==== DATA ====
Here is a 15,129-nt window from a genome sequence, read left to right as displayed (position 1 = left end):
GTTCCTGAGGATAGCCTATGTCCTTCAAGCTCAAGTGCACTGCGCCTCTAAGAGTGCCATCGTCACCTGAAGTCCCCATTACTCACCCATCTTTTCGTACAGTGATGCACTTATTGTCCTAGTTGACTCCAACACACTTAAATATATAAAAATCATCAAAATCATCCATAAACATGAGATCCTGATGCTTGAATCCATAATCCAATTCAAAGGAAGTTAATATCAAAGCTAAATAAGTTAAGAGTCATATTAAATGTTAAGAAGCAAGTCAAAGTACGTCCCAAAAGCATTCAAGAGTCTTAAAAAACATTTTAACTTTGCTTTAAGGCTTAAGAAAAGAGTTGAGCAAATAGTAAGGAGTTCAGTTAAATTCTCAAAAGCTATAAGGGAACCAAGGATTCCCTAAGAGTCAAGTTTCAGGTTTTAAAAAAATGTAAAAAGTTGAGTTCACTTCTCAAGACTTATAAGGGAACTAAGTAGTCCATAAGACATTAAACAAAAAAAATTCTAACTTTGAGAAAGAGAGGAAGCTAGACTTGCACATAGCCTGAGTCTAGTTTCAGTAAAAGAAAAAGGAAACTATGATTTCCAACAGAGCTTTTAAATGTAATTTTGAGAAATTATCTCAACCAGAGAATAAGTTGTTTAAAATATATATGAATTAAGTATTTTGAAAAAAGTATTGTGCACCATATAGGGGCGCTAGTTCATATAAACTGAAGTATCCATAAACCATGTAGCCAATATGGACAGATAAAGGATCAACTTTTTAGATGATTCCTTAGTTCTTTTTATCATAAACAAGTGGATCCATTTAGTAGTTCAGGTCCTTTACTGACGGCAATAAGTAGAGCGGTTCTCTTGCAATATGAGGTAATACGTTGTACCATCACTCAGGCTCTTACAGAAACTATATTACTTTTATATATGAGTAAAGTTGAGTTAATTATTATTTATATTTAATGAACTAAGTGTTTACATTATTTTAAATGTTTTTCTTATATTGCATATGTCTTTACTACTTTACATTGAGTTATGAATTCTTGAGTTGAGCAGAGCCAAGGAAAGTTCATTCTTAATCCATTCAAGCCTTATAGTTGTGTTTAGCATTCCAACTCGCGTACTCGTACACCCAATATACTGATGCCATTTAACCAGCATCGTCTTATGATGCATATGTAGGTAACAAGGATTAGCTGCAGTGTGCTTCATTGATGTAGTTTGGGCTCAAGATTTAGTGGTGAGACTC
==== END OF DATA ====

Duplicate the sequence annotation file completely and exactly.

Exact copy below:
Here is a 15,129-nt window from a genome sequence, read left to right as displayed (position 1 = left end):
GTTCCTGAGGATAGCCTATGTCCTTCAAGCTCAAGTGCACTGCGCCTCTAAGAGTGCCATCGTCACCTGAAGTCCCCATTACTCACCCATCTTTTCGTACAGTGATGCACTTATTGTCCTAGTTGACTCCAACACACTTAAATATATAAAAATCATCAAAATCATCCATAAACATGAGATCCTGATGCTTGAATCCATAATCCAATTCAAAGGAAGTTAATATCAAAGCTAAATAAGTTAAGAGTCATATTAAATGTTAAGAAGCAAGTCAAAGTACGTCCCAAAAGCATTCAAGAGTCTTAAAAAACATTTTAACTTTGCTTTAAGGCTTAAGAAAAGAGTTGAGCAAATAGTAAGGAGTTCAGTTAAATTCTCAAAAGCTATAAGGGAACCAAGGATTCCCTAAGAGTCAAGTTTCAGGTTTTAAAAAAATGTAAAAAGTTGAGTTCACTTCTCAAGACTTATAAGGGAACTAAGTAGTCCATAAGACATTAAACAAAAAAAATTCTAACTTTGAGAAAGAGAGGAAGCTAGACTTGCACATAGCCTGAGTCTAGTTTCAGTAAAAGAAAAAGGAAACTATGATTTCCAACAGAGCTTTTAAATGTAATTTTGAGAAATTATCTCAACCAGAGAATAAGTTGTTTAAAATATATATGAATTAAGTATTTTGAAAAAAGTATTGTGCACCATATAGGGGCGCTAGTTCATATAAACTGAAGTATCCATAAACCATGTAGCCAATATGGACAGATAAAGGATCAACTTTTTAGATGATTCCTTAGTTCTTTTTATCATAAACAAGTGGATCCATTTAGTAGTTCAGGTCCTTTACTGACGGCAATAAGTAGAGCGGTTCTCTTGCAATATGAGGTAATACGTTGTACCATCACTCAGGCTCTTACAGAAACTATATTACTTTTATATATGAGTAAAGTTGAGTTAATTATTATTTATATTTAATGAACTAAGTGTTTACATTATTTTAAATGTTTTTCTTATATTGCATATGTCTTTACTACTTTACATTGAGTTATGAATTCTTGAGTTGAGCAGAGCCAAGGAAAGTTCATTCTTAATCCATTCAAGCCTTATAGTTGTGTTTAGCATTCCAACTCGCGTACTCGTACACCCAATATACTGATGCCATTTAACCAGCATCGTCTTATGATGCATATGTAGGTAACAAGGATTAGCTGCAGTGTGCTTCATTGATGTAGTTTGGGCTCAAGATTTAGTGGTGAGACTC